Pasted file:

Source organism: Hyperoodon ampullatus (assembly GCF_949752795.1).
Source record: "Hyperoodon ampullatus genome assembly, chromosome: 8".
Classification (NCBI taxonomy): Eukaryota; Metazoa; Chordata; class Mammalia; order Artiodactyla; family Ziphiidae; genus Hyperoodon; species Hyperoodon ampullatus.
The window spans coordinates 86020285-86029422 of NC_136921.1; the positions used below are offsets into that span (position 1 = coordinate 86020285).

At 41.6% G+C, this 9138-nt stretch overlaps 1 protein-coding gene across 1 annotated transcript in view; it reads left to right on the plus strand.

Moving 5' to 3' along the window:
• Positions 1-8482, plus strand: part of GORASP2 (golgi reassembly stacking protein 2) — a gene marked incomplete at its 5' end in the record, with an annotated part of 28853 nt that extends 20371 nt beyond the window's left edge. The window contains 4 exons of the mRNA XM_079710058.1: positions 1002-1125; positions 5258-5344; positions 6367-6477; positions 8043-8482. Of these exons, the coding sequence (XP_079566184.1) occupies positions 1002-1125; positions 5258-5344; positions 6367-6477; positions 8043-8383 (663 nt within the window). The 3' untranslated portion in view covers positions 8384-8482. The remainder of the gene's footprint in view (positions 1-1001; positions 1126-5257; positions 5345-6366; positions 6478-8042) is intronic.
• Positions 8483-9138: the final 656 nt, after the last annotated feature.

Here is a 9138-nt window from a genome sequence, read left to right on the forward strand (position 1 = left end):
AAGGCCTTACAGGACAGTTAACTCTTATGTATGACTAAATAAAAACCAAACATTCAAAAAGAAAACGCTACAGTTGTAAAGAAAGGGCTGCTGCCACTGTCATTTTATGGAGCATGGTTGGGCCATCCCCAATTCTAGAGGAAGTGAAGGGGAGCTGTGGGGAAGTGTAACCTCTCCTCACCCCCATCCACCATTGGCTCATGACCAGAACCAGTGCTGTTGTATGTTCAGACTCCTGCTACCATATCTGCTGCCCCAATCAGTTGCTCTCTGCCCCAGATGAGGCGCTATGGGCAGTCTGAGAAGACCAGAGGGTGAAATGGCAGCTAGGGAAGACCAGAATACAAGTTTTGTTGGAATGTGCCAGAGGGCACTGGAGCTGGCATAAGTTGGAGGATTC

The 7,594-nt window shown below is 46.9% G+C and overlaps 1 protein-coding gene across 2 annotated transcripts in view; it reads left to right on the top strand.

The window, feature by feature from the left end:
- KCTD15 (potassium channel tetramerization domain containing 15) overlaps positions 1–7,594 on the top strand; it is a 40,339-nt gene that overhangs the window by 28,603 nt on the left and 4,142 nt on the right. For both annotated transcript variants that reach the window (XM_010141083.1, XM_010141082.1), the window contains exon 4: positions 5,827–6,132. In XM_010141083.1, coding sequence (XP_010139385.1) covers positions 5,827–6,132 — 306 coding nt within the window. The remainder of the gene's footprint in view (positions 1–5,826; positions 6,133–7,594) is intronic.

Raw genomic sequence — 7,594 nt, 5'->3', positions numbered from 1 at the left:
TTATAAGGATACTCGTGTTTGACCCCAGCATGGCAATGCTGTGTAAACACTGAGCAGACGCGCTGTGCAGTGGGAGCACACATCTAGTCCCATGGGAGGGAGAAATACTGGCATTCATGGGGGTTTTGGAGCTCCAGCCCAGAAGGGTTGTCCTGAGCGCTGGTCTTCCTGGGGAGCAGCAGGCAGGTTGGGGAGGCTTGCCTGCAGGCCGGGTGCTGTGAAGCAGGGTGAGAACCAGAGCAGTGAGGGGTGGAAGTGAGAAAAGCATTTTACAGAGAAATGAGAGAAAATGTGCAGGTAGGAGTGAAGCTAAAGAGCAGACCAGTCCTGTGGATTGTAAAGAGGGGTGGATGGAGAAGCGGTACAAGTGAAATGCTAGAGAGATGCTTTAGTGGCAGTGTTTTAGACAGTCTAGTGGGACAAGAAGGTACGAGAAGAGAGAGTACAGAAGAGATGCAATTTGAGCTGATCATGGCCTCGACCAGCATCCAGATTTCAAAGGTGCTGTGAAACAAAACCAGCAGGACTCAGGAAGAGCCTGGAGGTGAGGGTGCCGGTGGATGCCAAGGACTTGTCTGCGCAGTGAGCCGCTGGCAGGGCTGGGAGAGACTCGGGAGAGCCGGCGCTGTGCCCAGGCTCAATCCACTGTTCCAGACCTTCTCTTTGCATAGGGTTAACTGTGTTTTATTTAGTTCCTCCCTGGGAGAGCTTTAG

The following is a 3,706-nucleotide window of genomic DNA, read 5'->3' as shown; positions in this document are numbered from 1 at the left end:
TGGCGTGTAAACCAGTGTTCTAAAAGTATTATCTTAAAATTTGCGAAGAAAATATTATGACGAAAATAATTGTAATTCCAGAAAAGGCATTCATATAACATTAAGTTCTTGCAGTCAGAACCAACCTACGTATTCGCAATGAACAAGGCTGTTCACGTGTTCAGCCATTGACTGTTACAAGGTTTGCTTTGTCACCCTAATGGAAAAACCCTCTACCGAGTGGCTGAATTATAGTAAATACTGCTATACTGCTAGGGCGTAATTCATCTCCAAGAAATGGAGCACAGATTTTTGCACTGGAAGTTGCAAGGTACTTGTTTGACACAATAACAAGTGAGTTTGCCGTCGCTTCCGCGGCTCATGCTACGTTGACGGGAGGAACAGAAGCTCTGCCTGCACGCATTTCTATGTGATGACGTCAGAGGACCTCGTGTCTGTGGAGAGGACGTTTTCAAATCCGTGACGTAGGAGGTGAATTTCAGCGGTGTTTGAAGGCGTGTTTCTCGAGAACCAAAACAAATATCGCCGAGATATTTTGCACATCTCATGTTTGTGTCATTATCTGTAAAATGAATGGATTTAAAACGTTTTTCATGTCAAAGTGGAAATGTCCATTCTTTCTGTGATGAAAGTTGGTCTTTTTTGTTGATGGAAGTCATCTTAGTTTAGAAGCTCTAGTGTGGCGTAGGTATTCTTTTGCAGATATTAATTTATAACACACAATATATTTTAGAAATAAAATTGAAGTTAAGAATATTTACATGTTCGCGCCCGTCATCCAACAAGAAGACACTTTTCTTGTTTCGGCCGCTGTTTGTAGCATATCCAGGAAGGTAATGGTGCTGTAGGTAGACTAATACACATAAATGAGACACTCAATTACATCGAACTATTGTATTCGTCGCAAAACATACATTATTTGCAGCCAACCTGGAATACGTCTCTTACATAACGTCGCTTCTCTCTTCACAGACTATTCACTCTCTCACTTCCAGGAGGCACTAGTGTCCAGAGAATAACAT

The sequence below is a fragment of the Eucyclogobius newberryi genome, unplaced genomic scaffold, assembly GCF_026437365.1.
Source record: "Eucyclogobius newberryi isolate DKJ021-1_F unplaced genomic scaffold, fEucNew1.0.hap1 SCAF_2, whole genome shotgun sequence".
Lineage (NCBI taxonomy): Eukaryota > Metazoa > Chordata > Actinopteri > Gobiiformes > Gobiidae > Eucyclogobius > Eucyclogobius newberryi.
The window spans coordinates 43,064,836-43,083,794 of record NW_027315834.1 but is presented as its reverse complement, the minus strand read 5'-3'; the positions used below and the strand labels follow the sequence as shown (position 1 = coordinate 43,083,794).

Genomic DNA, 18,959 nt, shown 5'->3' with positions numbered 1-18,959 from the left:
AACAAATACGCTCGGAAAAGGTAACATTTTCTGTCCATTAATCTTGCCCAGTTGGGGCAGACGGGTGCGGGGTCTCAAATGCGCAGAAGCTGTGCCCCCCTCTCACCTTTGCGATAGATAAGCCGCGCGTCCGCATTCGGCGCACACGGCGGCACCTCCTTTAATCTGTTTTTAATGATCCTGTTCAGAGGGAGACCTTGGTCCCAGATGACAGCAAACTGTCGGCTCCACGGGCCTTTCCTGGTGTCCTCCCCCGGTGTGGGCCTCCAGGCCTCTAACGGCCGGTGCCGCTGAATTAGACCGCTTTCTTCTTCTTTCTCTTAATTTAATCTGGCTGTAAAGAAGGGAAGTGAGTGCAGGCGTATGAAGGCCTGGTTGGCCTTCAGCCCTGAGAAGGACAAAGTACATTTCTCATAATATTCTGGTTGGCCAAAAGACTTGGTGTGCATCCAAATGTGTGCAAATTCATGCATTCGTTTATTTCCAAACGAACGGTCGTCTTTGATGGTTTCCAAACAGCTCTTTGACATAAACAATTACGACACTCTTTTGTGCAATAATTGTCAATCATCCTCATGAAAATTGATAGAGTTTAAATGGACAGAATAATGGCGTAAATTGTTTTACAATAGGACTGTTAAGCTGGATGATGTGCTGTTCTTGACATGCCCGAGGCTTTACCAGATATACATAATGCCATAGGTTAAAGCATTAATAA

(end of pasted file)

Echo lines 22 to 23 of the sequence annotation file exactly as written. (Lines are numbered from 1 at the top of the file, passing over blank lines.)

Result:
Genomic DNA, 18,959 nt, shown 5'->3' with positions numbered 1-18,959 from the left:
AACAAATACGCTCGGAAAAGGTAACATTTTCTGTCCATTAATCTTGCCCAGTTGGGGCAGACGGGTGCGGGGTCTCAAATGCGCAGAAGCTGTGCCCCCCTCTCACCTTTGCGATAGATAAGCCGCGCGTCCGCATTCGGCGCACACGGCGGCACCTCCTTTAATCTGTTTTTAATGATCCTGTTCAGAGGGAGACCTTGGTCCCAGATGACAGCAAACTGTCGGCTCCACGGGCCTTTCCTGGTGTCCTCCCCCGGTGTGGGCCTCCAGGCCTCTAACGGCCGGTGCCGCTGAATTAGACCGCTTTCTTCTTCTTTCTCTTAATTTAATCTGGCTGTAAAGAAGGGAAGTGAGTGCAGGCGTATGAAGGCCTGGTTGGCCTTCAGCCCTGAGAAGGACAAAGTACATTTCTCATAATATTCTGGTTGGCCAAAAGACTTGGTGTGCATCCAAATGTGTGCAAATTCATGCATTCGTTTATTTCCAAACGAACGGTCGTCTTTGATGGTTTCCAAACAGCTCTTTGACATAAACAATTACGACACTCTTTTGTGCAATAATTGTCAATCATCCTCATGAAAATTGATAGAGTTTAAATGGACAGAATAATGGCGTAAATTGTTTTACAATAGGACTGTTAAGCTGGATGATGTGCTGTTCTTGACATGCCCGAGGCTTTACCAGATATACATAATGCCATAGGTTAAAGCATTAATAA